Rajeev Menon, General Manager MeritTrac
For software developers in India, the climate is both sunny and sad. Going forward, it could be sunnier, provided, certain basic essential parameters are out in place.
Over the next two years, India will exceed the US in the numbers of resources skilled in software development. US has today about 3.6 million software developers and engineers, while India today stands at 2.75 million. Over the next two years, India wills almost double the number, while US will grow only by 25%. These are the products of the 3400 odd colleges in India that offer almost 15 lakh seats. The result will be an IT enterprise resources market swarming with Indian software engineers over the next few years.
All this proves that the Indian IT skills and developers are supporting the global technology industry. However, the fact that India's software development skills are more priced and valued as an outsourced partner is not to be missed. In the global market, while our software developers are cheaper and easier to come by, do we really instil the confidence of quality in the top global IT companies? Is our reputation as a software exporter as good as being backend partner? This boils down to only one thing, on ground shortage of skilled and employable software engineers. This is also one of the reasons why the basic salaries of entry level software engineers in India's top 5 IT companies, have grown only by about 5% over the last about 3 years. The reason, industry analysts say, is that companies are spending a significant amount on having to train the newly hired resources (despite being fresh graduates) to be project ready.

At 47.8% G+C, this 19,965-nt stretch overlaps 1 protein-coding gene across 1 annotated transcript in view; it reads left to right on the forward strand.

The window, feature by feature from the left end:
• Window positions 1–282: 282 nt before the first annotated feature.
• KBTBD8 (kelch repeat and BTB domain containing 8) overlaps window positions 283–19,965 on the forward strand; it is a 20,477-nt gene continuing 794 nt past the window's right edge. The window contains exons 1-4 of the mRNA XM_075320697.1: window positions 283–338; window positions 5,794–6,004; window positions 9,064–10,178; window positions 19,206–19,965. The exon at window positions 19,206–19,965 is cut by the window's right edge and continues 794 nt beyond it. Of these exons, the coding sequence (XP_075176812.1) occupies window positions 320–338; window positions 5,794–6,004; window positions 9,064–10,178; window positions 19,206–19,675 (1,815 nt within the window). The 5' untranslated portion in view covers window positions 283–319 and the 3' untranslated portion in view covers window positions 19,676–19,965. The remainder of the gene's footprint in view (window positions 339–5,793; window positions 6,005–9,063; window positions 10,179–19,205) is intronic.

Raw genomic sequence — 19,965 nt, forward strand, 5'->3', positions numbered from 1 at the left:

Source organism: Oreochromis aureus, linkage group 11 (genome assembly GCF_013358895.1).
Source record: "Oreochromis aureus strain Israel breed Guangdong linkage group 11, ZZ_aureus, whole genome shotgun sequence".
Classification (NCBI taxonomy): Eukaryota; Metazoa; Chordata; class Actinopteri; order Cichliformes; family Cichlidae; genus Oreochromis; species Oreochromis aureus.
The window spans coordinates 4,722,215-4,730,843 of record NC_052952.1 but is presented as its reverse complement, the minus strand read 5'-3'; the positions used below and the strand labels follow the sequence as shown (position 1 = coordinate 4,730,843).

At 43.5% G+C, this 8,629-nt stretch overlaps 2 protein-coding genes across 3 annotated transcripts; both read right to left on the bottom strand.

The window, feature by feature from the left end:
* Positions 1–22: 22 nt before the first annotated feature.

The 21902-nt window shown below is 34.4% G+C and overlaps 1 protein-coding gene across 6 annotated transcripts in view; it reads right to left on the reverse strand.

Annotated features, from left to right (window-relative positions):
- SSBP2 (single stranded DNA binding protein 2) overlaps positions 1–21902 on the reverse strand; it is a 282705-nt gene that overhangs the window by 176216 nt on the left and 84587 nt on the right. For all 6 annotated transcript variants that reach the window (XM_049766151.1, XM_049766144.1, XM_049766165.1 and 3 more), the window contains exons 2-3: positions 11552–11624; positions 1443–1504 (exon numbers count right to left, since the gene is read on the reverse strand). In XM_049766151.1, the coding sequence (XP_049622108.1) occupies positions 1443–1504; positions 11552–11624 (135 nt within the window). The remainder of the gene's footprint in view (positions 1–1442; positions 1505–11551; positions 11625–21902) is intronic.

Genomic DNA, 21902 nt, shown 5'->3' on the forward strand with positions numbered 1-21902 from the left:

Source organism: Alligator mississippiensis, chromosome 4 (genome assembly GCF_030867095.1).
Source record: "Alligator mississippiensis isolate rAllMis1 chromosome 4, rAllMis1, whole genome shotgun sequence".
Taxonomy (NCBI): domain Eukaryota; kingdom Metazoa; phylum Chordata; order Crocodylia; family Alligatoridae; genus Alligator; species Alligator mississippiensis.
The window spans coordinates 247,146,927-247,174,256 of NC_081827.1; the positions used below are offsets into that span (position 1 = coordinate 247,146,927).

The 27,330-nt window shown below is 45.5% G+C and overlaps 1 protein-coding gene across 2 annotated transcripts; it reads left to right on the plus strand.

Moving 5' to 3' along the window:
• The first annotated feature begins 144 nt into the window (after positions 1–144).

So the situation is that we have a surplus of software grads, a huge part of which isn't even ready to hit the ground running once they are hired. Most of them, (NASSCOM puts the figure at close to 80%), do not possess the entire skill set that's needed in global software projects. Technology may be a strong point, but most often, applications of these skills to real life situations are suspect.
For every IT organisation operating in the increasingly competitive world of constant innovation, these training and bringing-up-to-challenge dollars are a painful bite out of their training investment pie. Earlier most IT companies would hire campus talent and put them on bench till a suitable project came along, then they needed to utilise all resources due to price pressures, so they trained quickly and out them on the project.
Now even that is a luxury. The industry would be so much better off if they could hire developers and engineers who would be ready to hit the ground running, once they are assigned to projects. One significant way this can be achieved is by ensuring greater academia-industry collaboration in the technology education system. More real life requirements would be met if industry players clearly spell out expectations and academics is willing to take those as the parameters for getting hiring-ready students, when they get their degree. But there would still be the risk of individual abilities in myriad fields that may or not be comprehensively covered in these conversations.
The other and more realistic way of handling this situation would be to have a common gradation or certification that assured the hiring companies of the skill levels, and ensured the institutions about the job readiness of their students as well. In the absence of one such certification for software development skills, the industry, technology education institutions as well as students pay, and ultimately it means financial losses. Whether its low employability for the students, higher re-training costs for the companies or students not considered worth hiring for the institutions, it affects everyone across the board.
It's certainly time for a certification that can out these and more doubts about capabilities of software developers to rest, and save these costs, across the board.